I wrote a blog post a few years back showing how to add up numbers formatted as text. If you have the subscription version of Excel you have another solution.
I was recently working with some data that had some issues with the sign on the quantities. The quantities should have had the same sign as the associated dollar amount, but they didn’t. Here is how I fixed it.
Power Query does not have an IFERROR function. It does however have another function that performs the same type of calculation.
Let’s say we need to put a prefix in front of a number to identify the period being used. Whether that be year, month or week.
If you need to confirm a number is a whole number you can use a function with a short name.
Some people like to use bullet points in text boxes. Here is a simple technique to insert bullet points based on a list of entries in an Excel sheet.
If you have the subscription version of Excel you may have the new LET function. This function lets you capture variables within a formula. Let’s see an example.
I learned something new recently about underlines. They are not all created equal. The Single Accounting underline has some advantages.
Macros are designed to reduce keystrokes and mouse clicks. Here is a perfect example. It takes seven separate mouse clicks to use an Outlook email template as a new email. Here is a macro that does it in one.
One of the most powerful statements in VBA is Selection. This holds whatever the user has selected just before they ran the macro. Normally it is a range, but what if it isn’t?
If you need to refer to the first cell (top, left cell) in a range there is an easy way to do it.
One of the frustrations with using array syntax is that you always have to type all the entries between the curly brackets. You couldn’t link to cells. Well that has all changed with dynamic arrays.
Let’s say that you need to create a list of files in a folder. This is possible using VBA, but it is also possible in Power Query and it’s much easier to do in Power Query.
Slicers can control multiple pivot table reports in Excel. The problem is that if you use a slicer on one sheet to filter a report on another sheet it is difficult to see that a filter is in place. This technique also comes with a warning – see bottom of post.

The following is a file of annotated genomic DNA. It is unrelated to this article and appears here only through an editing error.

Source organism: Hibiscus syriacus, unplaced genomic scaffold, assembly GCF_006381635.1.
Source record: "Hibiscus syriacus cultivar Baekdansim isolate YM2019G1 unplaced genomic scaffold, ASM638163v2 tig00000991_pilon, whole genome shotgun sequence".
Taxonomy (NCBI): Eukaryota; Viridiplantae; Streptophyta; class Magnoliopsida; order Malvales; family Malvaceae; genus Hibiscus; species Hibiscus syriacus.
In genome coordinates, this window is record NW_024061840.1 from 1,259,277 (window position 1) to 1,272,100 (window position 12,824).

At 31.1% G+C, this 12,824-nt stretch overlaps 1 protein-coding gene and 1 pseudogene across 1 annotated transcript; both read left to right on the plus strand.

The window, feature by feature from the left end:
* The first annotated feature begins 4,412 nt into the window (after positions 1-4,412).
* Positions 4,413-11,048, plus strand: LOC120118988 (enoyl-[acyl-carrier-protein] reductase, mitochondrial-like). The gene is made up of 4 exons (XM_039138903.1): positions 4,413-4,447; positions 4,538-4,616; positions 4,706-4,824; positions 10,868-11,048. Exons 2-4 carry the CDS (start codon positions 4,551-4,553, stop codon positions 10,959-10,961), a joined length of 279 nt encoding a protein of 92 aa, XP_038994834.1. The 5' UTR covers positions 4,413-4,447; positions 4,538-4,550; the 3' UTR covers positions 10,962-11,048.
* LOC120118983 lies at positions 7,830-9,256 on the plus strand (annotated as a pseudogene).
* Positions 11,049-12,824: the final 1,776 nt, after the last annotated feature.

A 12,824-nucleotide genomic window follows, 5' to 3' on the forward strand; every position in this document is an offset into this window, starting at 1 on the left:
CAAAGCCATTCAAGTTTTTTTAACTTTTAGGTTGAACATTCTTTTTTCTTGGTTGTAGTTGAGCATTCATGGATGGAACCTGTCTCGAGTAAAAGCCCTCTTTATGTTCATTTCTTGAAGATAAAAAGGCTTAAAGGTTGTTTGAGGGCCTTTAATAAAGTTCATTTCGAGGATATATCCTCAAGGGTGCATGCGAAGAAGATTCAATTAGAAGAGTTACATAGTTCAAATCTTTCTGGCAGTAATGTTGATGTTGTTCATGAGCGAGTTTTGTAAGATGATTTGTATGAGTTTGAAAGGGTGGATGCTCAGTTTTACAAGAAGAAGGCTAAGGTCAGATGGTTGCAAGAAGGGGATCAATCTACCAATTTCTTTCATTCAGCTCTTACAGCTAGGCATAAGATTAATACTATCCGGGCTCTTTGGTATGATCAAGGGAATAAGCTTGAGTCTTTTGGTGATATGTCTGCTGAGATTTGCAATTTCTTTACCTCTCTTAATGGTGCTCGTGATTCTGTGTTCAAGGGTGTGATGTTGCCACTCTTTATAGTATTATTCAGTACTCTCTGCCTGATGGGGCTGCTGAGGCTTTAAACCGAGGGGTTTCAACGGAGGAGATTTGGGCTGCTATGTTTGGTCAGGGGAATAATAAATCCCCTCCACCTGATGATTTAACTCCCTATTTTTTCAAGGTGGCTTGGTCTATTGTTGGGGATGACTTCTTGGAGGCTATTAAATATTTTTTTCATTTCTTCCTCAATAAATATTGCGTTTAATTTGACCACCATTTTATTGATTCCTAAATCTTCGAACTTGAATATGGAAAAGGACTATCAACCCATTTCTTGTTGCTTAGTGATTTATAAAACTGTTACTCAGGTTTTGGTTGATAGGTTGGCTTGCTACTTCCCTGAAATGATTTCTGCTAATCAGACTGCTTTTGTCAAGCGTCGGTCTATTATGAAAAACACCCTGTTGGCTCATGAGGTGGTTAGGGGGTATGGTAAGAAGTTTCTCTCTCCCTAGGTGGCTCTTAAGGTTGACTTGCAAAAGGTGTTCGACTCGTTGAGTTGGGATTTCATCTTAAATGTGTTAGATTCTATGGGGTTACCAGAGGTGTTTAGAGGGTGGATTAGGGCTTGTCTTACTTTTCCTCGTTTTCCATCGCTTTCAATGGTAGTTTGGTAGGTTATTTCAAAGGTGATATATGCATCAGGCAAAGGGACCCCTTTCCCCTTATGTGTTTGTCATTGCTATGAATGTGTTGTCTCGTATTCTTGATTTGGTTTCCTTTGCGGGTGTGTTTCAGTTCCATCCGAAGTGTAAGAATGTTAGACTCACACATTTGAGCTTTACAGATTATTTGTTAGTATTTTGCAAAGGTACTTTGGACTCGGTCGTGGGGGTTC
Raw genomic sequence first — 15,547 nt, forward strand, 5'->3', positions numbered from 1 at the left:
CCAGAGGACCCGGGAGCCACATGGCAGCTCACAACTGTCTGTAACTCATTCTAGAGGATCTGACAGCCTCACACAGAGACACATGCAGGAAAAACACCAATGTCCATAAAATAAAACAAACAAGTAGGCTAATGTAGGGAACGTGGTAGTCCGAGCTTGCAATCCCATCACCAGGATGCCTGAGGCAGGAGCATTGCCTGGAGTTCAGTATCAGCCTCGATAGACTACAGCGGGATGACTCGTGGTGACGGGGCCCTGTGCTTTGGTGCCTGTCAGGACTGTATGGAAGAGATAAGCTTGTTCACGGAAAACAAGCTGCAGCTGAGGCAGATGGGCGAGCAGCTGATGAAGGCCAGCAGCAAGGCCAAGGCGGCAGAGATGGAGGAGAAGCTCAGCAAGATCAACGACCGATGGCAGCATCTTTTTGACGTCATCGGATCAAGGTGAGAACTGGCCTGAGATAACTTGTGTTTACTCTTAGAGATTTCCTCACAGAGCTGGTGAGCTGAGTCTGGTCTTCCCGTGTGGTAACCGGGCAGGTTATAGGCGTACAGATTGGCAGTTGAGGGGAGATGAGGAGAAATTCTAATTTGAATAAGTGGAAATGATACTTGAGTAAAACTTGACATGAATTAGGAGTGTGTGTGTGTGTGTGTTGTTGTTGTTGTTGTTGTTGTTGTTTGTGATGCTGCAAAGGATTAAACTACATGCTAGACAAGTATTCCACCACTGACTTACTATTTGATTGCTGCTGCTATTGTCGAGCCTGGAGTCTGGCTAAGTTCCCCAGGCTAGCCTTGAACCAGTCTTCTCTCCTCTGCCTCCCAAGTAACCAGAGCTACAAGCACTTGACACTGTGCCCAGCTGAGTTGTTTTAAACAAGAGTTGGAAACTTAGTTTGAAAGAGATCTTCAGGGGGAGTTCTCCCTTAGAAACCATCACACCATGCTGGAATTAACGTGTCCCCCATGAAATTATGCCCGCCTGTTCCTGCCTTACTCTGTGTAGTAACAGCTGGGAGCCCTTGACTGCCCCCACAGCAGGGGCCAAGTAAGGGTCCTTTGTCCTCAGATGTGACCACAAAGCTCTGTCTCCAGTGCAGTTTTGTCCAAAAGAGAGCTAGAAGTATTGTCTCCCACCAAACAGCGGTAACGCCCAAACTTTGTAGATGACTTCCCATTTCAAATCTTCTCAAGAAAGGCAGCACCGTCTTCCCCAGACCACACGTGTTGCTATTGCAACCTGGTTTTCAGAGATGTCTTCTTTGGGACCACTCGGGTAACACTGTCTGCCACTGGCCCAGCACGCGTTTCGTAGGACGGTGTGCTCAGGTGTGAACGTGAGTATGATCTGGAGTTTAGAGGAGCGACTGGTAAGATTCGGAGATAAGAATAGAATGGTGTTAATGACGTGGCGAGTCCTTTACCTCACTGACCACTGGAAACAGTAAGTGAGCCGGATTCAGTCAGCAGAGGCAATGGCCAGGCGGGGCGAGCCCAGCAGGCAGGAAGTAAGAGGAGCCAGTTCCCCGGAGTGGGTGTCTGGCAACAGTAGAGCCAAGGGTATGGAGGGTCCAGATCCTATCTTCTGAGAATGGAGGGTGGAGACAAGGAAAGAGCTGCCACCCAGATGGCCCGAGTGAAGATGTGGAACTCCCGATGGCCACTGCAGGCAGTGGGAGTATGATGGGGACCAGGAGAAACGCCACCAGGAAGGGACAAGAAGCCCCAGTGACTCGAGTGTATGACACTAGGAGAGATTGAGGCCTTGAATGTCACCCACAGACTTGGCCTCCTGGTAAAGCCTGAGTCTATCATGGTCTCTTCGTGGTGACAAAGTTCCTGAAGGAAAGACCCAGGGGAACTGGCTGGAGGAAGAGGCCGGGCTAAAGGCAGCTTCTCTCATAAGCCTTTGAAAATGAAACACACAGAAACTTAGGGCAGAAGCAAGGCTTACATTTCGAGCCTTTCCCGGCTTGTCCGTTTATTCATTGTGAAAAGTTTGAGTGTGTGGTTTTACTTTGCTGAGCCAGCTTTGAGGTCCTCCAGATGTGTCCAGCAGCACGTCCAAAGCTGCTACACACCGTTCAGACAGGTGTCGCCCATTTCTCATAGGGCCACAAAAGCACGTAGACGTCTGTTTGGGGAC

In a For Next loop you don’t have to include the variable in the Next statement. But ….
When working with weeks in Excel you may need to show the start and end date of the week in the same cell. Here’s how you can do that.
You can use a pie chart to display a percentage, but it wastes a lot of space. An alternative that takes up less space is an area chart.
In this post I finish off the Calendar matrix by adding holidays.
The SEQUENCE function returns sequential numbers. Let’s see how we can use it to create a Calendar matrix.
The SEQUENCE function returns sequential numbers. Let’s see how we can use it with a list of dates.
Many things that were hard or complex are now much simpler. Creating dynamic drop down lists based on previous selections used to be tricky in Excel. Dynamic arrays make it straightforward.
With the introduction of Dynamic Arrays in all versions of Microsoft 365 (formerly Office 365) it is now a lot easier to use the TRANSPOSE function.
I learned something new recently watching a recorded webinar by Jon Peltier. That’s not unusual, he is a charting legend.
The SUMPRODUCT function has been my favourite function for about 20 years. It is so flexible. Soon it will be redundant thanks to dynamic arrays.
Linking to a text box in a sheet is straightforward, unless you want to copy that linked text box to another sheet and retain the link. Here is how you do it.
To link to a text box you click the text box and then click in the Formula Bar and press = and then click the cell to link to and press Enter.
This works OK on the sheet but if you copy the text box to another sheet it links to the same cell in the other sheet. If that’s what you want, great. If it isn’t then you need to use this technique.
Text box copy technique
Click the text box click in the Formula Bar and press = then instead of clicking on the current sheet click on another sheet tab and click a cell in another sheet then return to the current sheet and then click the cell you actually want to link to and press Enter.
By doing it this way the sheet name is included in the link and that ensures the link is kept when you copy the text box to another sheet.
You could also manually type the sheet name into the Formula Bar, but using the mouse is much easier.
It is best practice to use grouping to hide and unhide rows in Excel. I recently saw a technique that also displays a message.
You can easily link a textbox to a cell. If you change the link you may have an issue with the text format used.
A few years ago I wrote an article on extracting the end of quarter date from a date. I recently had a query that was related and I tweaked the previous solution to solve it.
On a recent Webinar I was asked a question about an unusual date structure that was imported. The structure dd.mm.yy was not recognised by Excel as a date. Here is formula that fixes it.
Below is an example of the date issue.
The formula in cell B2 is
As you can see the dates in column A are left aligned. That is a clue that they are not recognised as dates in Excel. Dates are right aligned.
The SUBSTITUTE function replaces the full stop between the numerals with a / and makes it look like a date.
This isn’t sufficient as the SUBSTITUTE function will return text. The *1 at the end converts the text date in to a real date that Excel recognises.
Note: Power Query can also automatically fix dates like these when it imports data.
The Indian Financial Year start on 1 April. Like Australia its Financial Year month numbers can be painful. Here is a formula to sort them out.